According to the study that Apple commissioned, a whopping 29.4% of people buying iMacs are first-time computer buyers. That means 3 of every 10 iMacs sold are sitting in previously computer-free homes, introducing families to the Macintosh; that could mean fantastic things for the growth of the Mac's market share. After all, it's pretty well known that Macintosh customer loyalty is incredibly strong, so these families that start with an iMac are likely to keep buying from Apple as their computer needs grow. These iMacs are like "market share seeds," and in several years, they may yield some mighty numbers. Better than that, though, is the fact that 12.5% of iMac buyers were getting their iMac to replace a Wintel PC. That shows that the door swings both ways; just as many people ditched their Macs to move to Wintel in the past few years, there are people who are crossing back over to the Mac side. And Apple can win plenty more converts if it keeps releasing compelling products and fostering Mac software development.

And it doesn't hurt that Apple's trying really hard to treat its iMac customers like first-class citizens. You may have noticed the almost alarming regularity with which Apple released software updates for the iMac-- to improve modem connections, fix printer bugs, alleviate CD-ROM vibrations, etc. Well, that tradition of looking out for the consumers now continues, as Apple announced that when Mac OS 8.5, the system software formerly known as Allegro, hits the stores in a few days, it'll cost $99-- but iMac owners can get it for $19.95. That's all iMac owners, not just the ones who bought one in the past thirty days. Good move, Apple.

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Buying Best (10/14/98)

Of course, all the great iMac press in the world doesn't help a bit if customers who want to buy one can't find one anywhere. We're not talking so much about availability problems; Apple's done a commendable job of keeping the supply flowing. We're talking more about retail presence. Remember when Apple yanked its Macs out of a slew of national retail chains, like Sears, Computer City, and Best Buy? Those stores were hurting Apple more than helping them; the few Macs they had on display were typically so neglected and screwed up, they probably hurt sales more than helping them. Unable to wrangle a commitment from the stores to do things right, Apple pulled the plug. And those national retailers happily waved goodbye, since Macs weren't making them any money, anyway.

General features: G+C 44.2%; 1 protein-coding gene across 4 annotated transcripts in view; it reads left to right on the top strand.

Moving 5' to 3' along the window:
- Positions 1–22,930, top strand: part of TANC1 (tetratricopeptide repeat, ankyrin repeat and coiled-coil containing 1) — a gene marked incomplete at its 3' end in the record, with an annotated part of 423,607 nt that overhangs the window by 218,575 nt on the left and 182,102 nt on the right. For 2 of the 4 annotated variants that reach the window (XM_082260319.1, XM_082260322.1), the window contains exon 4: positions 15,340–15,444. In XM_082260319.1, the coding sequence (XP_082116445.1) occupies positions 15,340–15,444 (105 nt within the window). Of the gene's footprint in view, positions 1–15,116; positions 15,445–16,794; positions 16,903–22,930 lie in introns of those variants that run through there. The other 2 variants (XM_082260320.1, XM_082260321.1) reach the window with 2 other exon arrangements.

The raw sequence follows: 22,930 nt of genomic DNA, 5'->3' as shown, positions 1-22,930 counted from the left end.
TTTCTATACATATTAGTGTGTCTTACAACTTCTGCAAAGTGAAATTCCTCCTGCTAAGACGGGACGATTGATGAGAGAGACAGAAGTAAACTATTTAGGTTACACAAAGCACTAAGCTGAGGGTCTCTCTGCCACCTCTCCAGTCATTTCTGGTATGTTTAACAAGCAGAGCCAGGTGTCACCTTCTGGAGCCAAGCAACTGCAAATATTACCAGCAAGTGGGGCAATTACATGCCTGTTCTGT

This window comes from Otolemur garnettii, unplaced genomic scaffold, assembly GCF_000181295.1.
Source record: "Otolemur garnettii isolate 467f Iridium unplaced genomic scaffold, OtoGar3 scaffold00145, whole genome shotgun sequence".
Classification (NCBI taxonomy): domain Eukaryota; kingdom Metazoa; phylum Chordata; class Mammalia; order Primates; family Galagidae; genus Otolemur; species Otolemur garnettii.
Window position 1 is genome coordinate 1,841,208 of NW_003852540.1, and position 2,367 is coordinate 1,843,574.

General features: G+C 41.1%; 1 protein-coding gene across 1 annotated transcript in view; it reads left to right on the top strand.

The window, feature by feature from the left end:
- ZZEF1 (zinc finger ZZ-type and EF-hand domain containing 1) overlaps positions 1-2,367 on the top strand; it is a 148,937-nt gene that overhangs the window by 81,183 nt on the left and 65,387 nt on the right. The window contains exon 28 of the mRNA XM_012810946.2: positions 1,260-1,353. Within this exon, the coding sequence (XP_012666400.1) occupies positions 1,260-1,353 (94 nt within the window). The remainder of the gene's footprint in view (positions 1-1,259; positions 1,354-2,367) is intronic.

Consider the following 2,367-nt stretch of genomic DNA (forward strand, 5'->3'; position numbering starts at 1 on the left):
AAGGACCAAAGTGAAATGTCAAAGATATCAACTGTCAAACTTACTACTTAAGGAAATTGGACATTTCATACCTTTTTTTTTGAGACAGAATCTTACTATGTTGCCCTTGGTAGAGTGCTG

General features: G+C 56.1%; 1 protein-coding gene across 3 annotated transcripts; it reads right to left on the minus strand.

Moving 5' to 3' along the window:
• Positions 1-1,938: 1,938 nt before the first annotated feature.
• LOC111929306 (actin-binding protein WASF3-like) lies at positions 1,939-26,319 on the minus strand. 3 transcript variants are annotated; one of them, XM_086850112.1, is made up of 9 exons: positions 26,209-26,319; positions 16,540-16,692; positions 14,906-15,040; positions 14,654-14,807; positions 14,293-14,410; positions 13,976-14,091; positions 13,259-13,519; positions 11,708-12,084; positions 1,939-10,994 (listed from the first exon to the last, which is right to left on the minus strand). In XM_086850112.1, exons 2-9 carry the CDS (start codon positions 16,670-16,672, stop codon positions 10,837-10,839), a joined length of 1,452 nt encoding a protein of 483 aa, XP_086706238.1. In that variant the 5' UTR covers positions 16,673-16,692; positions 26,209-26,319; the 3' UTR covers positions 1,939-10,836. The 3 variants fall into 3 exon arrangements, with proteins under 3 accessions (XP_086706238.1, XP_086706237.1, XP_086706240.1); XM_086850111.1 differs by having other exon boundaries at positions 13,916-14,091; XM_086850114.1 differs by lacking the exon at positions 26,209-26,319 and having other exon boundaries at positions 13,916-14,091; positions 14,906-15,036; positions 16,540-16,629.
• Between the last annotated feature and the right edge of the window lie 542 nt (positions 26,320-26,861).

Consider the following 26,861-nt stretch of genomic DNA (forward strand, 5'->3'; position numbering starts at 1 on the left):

But that was before the iMac. Back when Apple's idea of a compelling consumer system was the Performa 6400, we could see how big consumer-oriented retailers wouldn't be too concerned about a lack of Macs on their shelves. Now that the iMac has hit it big in the consumer space, though, surely those retailers are a little more interested. And since CompUSA stores aren't everywhere, it's in Apple's best interests to make sure that consumers looking for a new computer can pick up an iMac if they want to. That's why it's such great news that Best Buy will start selling iMacs on November 8th-- in time for the Christmas rush. An Apple press release reveals that there are almost 300 Best Buy locations across the nation, and they sell one out of every three home computers sold in cities with a Best Buy store. We bet a lot of those computers are going to first-time buyers. In our opinion, Best Buy was absolutely the best choice Apple could have made when choosing a national consumer retail chain to carry the iMac.

We don't have Best Buy stores over here in New England just yet, but they've just started to advertise on TV and the first stores will be opening soon. We'll be interested to see what the stores turn out like, and we're particularly interested in how the iMac holiday sales numbers will look...